Djarmouni Meriem*, Baghiani Abderrahmane, Adjadj Moufida, Arrar Lekhmici
Laboratory of Applied Biochemistry, Faculty of Nature and Life Sciences, University Setif, Setif 19000, ALGERIA.
Introduction: Santolina chamaecyparissus L. is a small medicinal herb, cultivated in Europe, Asia and Africa due to the antihelmintic, antiseptic, antispasmodic, bactericidal, fungicidal, digestive and vulnerary properties. Despite this, S. chamaecyparissus aerial part extractions have not been examined for antioxidant, antihemolytic and anti-inflammatory properties. Methods: S. chamaecyparissus aerial parts were extracted with solvents of varying polarity: methanol (crude) extract (CrE) chloroform extract (CHE), ethyl acetate extract (EAE), and aqueous extract (AE). The content of total phenolics, and flavonoids in all the extracts were determined with spectrophotometric methods. Both enzymatic and non-enzymatic methods were used to evaluate the antioxidant activity of the extracts. Antioxidant activity of all the extracts were investigated using free radical scavenging activity (1,1-diphenyl-2-picrylhydrazyl, DPPH• and 2,2’-azino-bis-3-ethyl benzthiazoline- 6-sulfonic acid (ABTS) assay), capacity of the inhibition of linoleic acid peroxidation (β-carotene assay), chelation of metals (iron chelating assay) and inhibition of xanthine oxidase (XO) activity. To investigate antihemolytic activity of the extracts, the 2, 2,-azobis (2-amidinopropane) dihydrochloride (AAPH) assay was used to induce erythrocyte oxidative hemolysis. An in vivo approach was carried out on mice treated with the methanol extract at a dose of 100 mg/kg/day for 21 consecutive days, and one group was treated with vitamin C (vitamin C 50 mg/kg) as a standard drug. To determine the improvement of antioxidant potential, basic biochemical parameters were used in tissue (liver), plasma and whole blood. Phorbol 12-myristate 13-acetate (PMA)-induced ear edema was used to investigate the antiinflammatory activity of methanolic extract in mice. Results: Among all the extracts analyzed, the EAE exhibited a higher phenolic and flavonoids content (373.83 ± 0.23 mg gallic acid/g, and 61.51±7.86 mg quercetin/g respectively), followed by CE and CHE. DPPH and ABTS scavenging assays showed that EAE exhibited the highest effect in the both assays, with an IC50 of 0.01 mg/ml and 0.0085 mg/ml respectively. All extracts moderately inhibited linoleic acid oxidation, with 57 % inhibition. The CE had a considerable chelating activity on ferrous iron (IC50= 0.32 mg/ml). In the enzymatic method by xanthine oxidase, results demonstrated that EAE had the highest XO inhibitory effect on both XO activity and Cyt-c reduction with IC50= 0.052±0.0003 mg/ml and 0.057±0.0006 mg/ml, respectively followed by CHE and CE. In the cellular system, CrE and CHE showed a hemolysis effect with % hemolysis (62.81% ± 1.43), (62.71% ± 1.01). However, EAE provided protection against AAPH-induced hemolysis with 53.67% ± 0.97. The in vivo assay exhibited a significant decrease (79.56%) of the content of malondialdehyde (MDA) in the liver and increased glutathione (GSH) and catalase (71.95% and 59.16% respectively). The methanol extract clearly demonstrated anti-inflammatory effects by reduced ear edema induced by PMA with 61.51%. Conclusion: Our results indicate that the S. chamaecyparissus extracts (SCE) possesses potent antioxidant and anti-inflammatory properties and may be a valuable natural source that could be applicable to both the medical and food industries.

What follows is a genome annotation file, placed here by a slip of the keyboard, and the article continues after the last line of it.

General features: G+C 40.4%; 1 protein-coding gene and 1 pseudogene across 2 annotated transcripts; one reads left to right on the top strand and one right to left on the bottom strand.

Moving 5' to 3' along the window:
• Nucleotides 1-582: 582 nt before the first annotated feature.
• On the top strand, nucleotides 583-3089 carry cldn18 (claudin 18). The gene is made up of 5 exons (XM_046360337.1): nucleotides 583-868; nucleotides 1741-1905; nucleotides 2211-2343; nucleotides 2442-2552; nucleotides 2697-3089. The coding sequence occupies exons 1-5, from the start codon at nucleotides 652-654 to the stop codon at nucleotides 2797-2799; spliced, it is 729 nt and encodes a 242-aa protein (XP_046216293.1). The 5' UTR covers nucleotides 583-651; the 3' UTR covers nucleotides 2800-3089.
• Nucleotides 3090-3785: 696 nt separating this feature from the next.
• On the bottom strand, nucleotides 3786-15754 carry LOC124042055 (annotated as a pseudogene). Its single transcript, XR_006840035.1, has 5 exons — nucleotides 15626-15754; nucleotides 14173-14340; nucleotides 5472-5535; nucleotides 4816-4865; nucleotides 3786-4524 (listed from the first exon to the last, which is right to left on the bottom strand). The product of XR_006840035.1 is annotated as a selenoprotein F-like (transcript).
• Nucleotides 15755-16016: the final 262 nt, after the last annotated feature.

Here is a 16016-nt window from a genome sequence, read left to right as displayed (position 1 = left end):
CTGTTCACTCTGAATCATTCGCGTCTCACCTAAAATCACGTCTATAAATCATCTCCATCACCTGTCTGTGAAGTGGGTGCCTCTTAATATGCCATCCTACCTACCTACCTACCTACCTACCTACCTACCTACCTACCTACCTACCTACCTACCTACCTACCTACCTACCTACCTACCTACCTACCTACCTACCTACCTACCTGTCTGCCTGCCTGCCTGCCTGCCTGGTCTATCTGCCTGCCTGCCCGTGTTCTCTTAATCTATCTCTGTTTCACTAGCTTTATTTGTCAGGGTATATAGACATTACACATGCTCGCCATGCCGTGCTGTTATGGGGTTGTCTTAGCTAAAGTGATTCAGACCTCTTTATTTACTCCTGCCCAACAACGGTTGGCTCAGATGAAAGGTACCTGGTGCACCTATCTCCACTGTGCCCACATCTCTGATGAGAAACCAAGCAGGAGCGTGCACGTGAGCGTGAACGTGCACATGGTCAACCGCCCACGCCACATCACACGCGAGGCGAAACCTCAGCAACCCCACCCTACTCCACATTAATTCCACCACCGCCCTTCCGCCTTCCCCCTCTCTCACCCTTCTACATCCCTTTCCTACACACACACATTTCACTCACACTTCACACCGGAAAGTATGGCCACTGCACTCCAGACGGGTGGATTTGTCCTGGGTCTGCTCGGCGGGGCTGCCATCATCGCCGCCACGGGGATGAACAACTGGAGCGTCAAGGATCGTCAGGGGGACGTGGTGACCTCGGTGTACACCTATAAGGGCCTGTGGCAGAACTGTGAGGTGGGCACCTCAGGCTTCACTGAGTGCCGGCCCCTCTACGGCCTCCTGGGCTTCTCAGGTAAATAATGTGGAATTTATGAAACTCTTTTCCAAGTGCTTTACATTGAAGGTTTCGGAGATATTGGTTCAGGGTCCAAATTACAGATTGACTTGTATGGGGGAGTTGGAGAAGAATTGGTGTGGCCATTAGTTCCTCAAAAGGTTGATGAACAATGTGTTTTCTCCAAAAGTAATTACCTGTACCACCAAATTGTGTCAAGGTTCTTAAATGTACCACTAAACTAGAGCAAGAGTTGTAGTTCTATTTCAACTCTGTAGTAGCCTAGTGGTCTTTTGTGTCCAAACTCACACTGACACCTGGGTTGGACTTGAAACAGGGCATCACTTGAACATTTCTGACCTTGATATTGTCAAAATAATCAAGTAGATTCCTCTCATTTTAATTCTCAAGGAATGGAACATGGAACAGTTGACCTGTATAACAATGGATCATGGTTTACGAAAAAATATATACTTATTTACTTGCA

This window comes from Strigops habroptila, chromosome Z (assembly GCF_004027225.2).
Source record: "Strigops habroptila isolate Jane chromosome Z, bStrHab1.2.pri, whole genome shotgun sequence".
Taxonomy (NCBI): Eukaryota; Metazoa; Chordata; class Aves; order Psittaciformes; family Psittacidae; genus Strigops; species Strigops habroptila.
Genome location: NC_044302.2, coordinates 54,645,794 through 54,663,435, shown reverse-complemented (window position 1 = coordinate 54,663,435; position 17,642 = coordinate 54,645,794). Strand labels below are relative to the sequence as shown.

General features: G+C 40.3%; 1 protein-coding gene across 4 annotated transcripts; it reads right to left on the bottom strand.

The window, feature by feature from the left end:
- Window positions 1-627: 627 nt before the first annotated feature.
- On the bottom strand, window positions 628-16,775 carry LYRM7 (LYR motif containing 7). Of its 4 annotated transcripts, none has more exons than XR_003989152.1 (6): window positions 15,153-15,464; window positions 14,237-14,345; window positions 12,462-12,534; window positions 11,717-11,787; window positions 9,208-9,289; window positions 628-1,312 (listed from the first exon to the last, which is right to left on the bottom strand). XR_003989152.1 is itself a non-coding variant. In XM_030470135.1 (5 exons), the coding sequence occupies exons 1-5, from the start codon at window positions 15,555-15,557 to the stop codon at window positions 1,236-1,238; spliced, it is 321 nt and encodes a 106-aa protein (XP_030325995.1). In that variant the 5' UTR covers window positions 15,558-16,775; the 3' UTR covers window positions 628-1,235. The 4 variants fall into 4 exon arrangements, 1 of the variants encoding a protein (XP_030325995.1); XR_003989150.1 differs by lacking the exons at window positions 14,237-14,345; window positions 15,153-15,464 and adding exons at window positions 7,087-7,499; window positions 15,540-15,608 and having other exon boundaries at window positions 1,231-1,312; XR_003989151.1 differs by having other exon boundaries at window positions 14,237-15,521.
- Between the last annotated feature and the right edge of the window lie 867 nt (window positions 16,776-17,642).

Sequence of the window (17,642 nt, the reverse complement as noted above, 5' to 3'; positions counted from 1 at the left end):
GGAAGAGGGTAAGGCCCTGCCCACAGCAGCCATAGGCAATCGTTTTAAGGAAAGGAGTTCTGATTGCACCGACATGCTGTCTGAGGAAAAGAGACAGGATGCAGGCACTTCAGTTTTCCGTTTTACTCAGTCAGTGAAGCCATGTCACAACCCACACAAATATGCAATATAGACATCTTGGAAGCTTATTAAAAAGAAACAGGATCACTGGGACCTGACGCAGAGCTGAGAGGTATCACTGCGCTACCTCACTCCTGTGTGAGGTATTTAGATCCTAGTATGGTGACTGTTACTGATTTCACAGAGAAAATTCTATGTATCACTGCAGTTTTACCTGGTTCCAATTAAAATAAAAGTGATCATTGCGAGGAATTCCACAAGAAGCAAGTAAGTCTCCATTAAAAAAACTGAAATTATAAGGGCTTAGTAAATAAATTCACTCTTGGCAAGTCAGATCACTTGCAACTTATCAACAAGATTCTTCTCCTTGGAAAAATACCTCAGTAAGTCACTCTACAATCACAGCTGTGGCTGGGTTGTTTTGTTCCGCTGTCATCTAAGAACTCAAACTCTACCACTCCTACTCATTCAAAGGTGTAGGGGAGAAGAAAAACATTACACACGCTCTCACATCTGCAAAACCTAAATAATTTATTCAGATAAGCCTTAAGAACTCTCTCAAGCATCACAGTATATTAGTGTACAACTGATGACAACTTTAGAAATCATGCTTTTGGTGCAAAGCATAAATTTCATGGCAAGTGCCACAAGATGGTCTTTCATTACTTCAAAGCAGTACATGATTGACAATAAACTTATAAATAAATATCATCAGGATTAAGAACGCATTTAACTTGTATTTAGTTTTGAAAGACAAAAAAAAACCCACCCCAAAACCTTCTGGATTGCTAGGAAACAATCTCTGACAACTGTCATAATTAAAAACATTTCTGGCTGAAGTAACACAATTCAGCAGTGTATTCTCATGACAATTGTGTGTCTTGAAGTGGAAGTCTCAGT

Key words: Xanthine oxidase, Total phenolic, Flavonoid compound, Erythrocyte oxidative, Ear edema.